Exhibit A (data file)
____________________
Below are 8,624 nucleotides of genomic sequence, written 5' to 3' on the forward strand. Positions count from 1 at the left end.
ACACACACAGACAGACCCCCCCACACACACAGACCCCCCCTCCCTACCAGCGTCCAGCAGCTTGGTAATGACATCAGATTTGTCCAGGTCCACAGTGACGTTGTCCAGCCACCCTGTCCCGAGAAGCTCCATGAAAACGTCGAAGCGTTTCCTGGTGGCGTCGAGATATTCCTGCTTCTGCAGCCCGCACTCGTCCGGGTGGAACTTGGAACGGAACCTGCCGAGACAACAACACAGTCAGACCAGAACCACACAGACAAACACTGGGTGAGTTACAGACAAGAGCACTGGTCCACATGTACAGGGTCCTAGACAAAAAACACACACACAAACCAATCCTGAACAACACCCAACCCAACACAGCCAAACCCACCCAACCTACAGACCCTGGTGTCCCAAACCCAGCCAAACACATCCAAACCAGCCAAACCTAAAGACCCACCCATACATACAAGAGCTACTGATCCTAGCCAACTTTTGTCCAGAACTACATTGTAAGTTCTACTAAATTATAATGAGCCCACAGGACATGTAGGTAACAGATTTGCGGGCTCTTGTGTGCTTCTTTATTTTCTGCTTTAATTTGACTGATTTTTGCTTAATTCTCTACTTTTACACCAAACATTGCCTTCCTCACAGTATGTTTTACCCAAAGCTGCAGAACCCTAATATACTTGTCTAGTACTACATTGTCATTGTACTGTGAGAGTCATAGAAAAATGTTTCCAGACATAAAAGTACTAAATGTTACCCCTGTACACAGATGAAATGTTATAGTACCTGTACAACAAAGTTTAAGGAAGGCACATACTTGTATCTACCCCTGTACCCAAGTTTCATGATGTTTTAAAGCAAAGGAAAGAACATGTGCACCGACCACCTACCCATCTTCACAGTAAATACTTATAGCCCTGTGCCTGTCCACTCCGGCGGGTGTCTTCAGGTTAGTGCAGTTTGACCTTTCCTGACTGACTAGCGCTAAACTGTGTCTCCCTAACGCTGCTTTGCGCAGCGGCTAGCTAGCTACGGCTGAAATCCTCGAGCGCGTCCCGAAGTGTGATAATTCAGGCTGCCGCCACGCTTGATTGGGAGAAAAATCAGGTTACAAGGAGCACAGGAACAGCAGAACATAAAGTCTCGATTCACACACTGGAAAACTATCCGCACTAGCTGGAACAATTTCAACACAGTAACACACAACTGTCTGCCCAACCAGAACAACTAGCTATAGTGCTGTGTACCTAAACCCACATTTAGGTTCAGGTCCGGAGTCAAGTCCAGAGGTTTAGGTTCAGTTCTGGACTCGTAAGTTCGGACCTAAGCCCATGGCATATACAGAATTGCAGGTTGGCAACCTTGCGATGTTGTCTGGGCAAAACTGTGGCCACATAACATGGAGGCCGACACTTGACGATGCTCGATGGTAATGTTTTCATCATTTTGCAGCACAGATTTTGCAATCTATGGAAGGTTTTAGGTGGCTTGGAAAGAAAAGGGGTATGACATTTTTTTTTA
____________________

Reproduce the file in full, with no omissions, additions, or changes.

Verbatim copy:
Below are 8,624 nucleotides of genomic sequence, written 5' to 3' on the forward strand. Positions count from 1 at the left end.
ACACACACAGACAGACCCCCCCACACACACAGACCCCCCCTCCCTACCAGCGTCCAGCAGCTTGGTAATGACATCAGATTTGTCCAGGTCCACAGTGACGTTGTCCAGCCACCCTGTCCCGAGAAGCTCCATGAAAACGTCGAAGCGTTTCCTGGTGGCGTCGAGATATTCCTGCTTCTGCAGCCCGCACTCGTCCGGGTGGAACTTGGAACGGAACCTGCCGAGACAACAACACAGTCAGACCAGAACCACACAGACAAACACTGGGTGAGTTACAGACAAGAGCACTGGTCCACATGTACAGGGTCCTAGACAAAAAACACACACACAAACCAATCCTGAACAACACCCAACCCAACACAGCCAAACCCACCCAACCTACAGACCCTGGTGTCCCAAACCCAGCCAAACACATCCAAACCAGCCAAACCTAAAGACCCACCCATACATACAAGAGCTACTGATCCTAGCCAACTTTTGTCCAGAACTACATTGTAAGTTCTACTAAATTATAATGAGCCCACAGGACATGTAGGTAACAGATTTGCGGGCTCTTGTGTGCTTCTTTATTTTCTGCTTTAATTTGACTGATTTTTGCTTAATTCTCTACTTTTACACCAAACATTGCCTTCCTCACAGTATGTTTTACCCAAAGCTGCAGAACCCTAATATACTTGTCTAGTACTACATTGTCATTGTACTGTGAGAGTCATAGAAAAATGTTTCCAGACATAAAAGTACTAAATGTTACCCCTGTACACAGATGAAATGTTATAGTACCTGTACAACAAAGTTTAAGGAAGGCACATACTTGTATCTACCCCTGTACCCAAGTTTCATGATGTTTTAAAGCAAAGGAAAGAACATGTGCACCGACCACCTACCCATCTTCACAGTAAATACTTATAGCCCTGTGCCTGTCCACTCCGGCGGGTGTCTTCAGGTTAGTGCAGTTTGACCTTTCCTGACTGACTAGCGCTAAACTGTGTCTCCCTAACGCTGCTTTGCGCAGCGGCTAGCTAGCTACGGCTGAAATCCTCGAGCGCGTCCCGAAGTGTGATAATTCAGGCTGCCGCCACGCTTGATTGGGAGAAAAATCAGGTTACAAGGAGCACAGGAACAGCAGAACATAAAGTCTCGATTCACACACTGGAAAACTATCCGCACTAGCTGGAACAATTTCAACACAGTAACACACAACTGTCTGCCCAACCAGAACAACTAGCTATAGTGCTGTGTACCTAAACCCACATTTAGGTTCAGGTCCGGAGTCAAGTCCAGAGGTTTAGGTTCAGTTCTGGACTCGTAAGTTCGGACCTAAGCCCATGGCATATACAGAATTGCAGGTTGGCAACCTTGCGATGTTGTCTGGGCAAAACTGTGGCCACATAACATGGAGGCCGACACTTGACGATGCTCGATGGTAATGTTTTCATCATTTTGCAGCACAGATTTTGCAATCTATGGAAGGTTTTAGGTGGCTTGGAAAGAAAAGGGGTATGACATTTTTTTTTA